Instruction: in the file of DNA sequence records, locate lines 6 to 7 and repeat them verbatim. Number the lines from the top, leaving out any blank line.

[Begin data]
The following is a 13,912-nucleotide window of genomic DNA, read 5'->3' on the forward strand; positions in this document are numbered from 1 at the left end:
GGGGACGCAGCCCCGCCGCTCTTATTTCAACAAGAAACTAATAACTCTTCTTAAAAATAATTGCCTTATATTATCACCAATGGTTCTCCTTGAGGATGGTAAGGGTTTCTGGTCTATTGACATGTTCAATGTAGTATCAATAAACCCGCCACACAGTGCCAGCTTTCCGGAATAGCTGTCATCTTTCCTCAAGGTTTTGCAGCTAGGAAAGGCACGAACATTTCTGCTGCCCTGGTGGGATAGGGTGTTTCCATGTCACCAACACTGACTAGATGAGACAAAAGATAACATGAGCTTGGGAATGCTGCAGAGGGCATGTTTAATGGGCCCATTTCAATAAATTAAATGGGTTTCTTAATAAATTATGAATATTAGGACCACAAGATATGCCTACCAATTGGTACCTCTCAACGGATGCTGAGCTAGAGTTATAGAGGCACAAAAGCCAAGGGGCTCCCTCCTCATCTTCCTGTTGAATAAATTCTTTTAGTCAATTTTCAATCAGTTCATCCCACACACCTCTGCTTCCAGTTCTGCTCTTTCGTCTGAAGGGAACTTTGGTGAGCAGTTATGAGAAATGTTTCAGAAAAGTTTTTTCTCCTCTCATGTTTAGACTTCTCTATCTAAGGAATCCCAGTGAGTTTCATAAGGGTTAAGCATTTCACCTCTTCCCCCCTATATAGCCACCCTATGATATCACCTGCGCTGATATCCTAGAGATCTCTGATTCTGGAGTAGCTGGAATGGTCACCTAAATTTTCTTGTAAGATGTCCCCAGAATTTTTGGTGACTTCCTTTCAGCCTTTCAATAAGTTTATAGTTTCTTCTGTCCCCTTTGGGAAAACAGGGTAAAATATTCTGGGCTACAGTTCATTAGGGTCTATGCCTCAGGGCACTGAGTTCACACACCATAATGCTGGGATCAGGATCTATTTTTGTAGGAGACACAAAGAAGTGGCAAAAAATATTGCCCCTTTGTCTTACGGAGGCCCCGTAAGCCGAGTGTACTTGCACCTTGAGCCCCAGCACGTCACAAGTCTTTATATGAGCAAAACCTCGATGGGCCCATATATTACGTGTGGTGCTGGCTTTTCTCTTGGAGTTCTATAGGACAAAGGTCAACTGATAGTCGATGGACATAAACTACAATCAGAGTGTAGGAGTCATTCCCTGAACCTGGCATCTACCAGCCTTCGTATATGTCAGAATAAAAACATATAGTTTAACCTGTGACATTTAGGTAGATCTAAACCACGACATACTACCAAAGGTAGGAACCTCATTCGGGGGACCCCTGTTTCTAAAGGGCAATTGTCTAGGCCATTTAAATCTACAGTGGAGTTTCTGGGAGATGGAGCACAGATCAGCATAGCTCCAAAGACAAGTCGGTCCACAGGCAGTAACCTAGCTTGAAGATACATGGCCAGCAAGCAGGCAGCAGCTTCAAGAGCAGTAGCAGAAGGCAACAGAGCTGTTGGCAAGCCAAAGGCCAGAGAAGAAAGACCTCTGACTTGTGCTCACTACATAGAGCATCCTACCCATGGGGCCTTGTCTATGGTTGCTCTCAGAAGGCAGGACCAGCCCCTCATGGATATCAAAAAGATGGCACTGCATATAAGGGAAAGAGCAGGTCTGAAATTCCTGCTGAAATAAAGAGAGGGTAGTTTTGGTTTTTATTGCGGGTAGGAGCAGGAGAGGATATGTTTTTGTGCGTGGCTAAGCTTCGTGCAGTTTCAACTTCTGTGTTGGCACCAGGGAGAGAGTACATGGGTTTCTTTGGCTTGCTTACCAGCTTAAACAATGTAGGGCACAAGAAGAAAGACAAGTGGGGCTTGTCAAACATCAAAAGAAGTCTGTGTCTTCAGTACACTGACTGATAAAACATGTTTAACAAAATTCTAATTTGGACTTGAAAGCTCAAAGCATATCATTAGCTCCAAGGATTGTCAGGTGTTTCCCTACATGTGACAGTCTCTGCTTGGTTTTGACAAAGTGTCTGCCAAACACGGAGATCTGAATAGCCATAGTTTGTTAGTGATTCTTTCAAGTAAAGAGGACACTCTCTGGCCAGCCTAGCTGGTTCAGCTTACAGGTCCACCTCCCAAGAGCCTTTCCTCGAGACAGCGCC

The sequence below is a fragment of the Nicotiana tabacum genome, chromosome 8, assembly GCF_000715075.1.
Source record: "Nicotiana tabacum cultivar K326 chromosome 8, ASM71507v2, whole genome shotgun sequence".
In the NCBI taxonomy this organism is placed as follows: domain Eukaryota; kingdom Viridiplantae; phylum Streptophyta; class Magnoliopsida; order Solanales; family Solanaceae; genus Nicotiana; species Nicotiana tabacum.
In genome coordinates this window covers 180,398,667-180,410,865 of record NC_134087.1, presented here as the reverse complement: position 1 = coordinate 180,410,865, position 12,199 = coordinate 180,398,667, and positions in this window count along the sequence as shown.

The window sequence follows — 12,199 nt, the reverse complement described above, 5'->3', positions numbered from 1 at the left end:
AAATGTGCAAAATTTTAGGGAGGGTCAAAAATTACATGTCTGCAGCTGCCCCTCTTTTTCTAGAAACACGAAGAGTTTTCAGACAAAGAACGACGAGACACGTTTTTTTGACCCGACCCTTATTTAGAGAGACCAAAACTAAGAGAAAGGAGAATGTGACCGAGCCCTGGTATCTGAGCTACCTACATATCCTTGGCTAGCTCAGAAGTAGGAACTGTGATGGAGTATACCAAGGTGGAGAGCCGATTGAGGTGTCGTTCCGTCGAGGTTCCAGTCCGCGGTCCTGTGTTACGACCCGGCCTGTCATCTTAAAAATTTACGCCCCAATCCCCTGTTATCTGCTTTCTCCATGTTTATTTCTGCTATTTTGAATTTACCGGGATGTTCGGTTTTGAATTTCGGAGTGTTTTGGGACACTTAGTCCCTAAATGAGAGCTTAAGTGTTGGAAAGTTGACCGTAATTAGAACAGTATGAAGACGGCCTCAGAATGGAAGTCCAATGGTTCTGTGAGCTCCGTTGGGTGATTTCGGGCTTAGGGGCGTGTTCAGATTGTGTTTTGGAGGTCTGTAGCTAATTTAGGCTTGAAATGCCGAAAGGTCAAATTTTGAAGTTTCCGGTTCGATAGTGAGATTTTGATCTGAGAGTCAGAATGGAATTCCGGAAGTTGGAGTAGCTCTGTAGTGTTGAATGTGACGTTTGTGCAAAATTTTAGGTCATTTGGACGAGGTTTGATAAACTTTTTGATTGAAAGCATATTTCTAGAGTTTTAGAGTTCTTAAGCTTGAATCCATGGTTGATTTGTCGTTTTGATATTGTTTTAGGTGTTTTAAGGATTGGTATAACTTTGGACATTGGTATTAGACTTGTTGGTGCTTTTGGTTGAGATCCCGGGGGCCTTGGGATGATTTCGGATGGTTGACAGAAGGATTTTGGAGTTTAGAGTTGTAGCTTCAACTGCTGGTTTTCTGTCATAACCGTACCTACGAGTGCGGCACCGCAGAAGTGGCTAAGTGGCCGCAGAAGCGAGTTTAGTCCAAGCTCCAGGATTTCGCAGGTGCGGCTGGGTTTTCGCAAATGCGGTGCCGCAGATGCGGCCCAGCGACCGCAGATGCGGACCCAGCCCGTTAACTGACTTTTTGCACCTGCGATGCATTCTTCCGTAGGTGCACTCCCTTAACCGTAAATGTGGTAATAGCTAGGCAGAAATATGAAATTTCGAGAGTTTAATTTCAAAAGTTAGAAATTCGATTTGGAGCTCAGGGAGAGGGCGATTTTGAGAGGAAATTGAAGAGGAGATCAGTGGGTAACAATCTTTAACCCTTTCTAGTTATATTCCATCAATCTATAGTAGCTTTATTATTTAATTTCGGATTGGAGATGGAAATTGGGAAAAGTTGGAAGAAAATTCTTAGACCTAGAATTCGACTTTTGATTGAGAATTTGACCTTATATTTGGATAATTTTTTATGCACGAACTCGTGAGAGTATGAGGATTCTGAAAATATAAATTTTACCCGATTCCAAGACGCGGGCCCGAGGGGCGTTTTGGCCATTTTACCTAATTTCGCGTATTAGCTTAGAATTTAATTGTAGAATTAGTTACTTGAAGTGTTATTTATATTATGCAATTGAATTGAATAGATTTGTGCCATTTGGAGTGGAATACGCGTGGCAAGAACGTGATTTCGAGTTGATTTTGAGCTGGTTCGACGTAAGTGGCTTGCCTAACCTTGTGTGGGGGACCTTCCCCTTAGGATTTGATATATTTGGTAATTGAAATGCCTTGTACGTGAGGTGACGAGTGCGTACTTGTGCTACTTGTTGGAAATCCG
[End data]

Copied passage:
In genome coordinates this window covers 180,398,667-180,410,865 of record NC_134087.1, presented here as the reverse complement: position 1 = coordinate 180,410,865, position 12,199 = coordinate 180,398,667, and positions in this window count along the sequence as shown.

The window sequence follows — 12,199 nt, the reverse complement described above, 5'->3', positions numbered from 1 at the left end: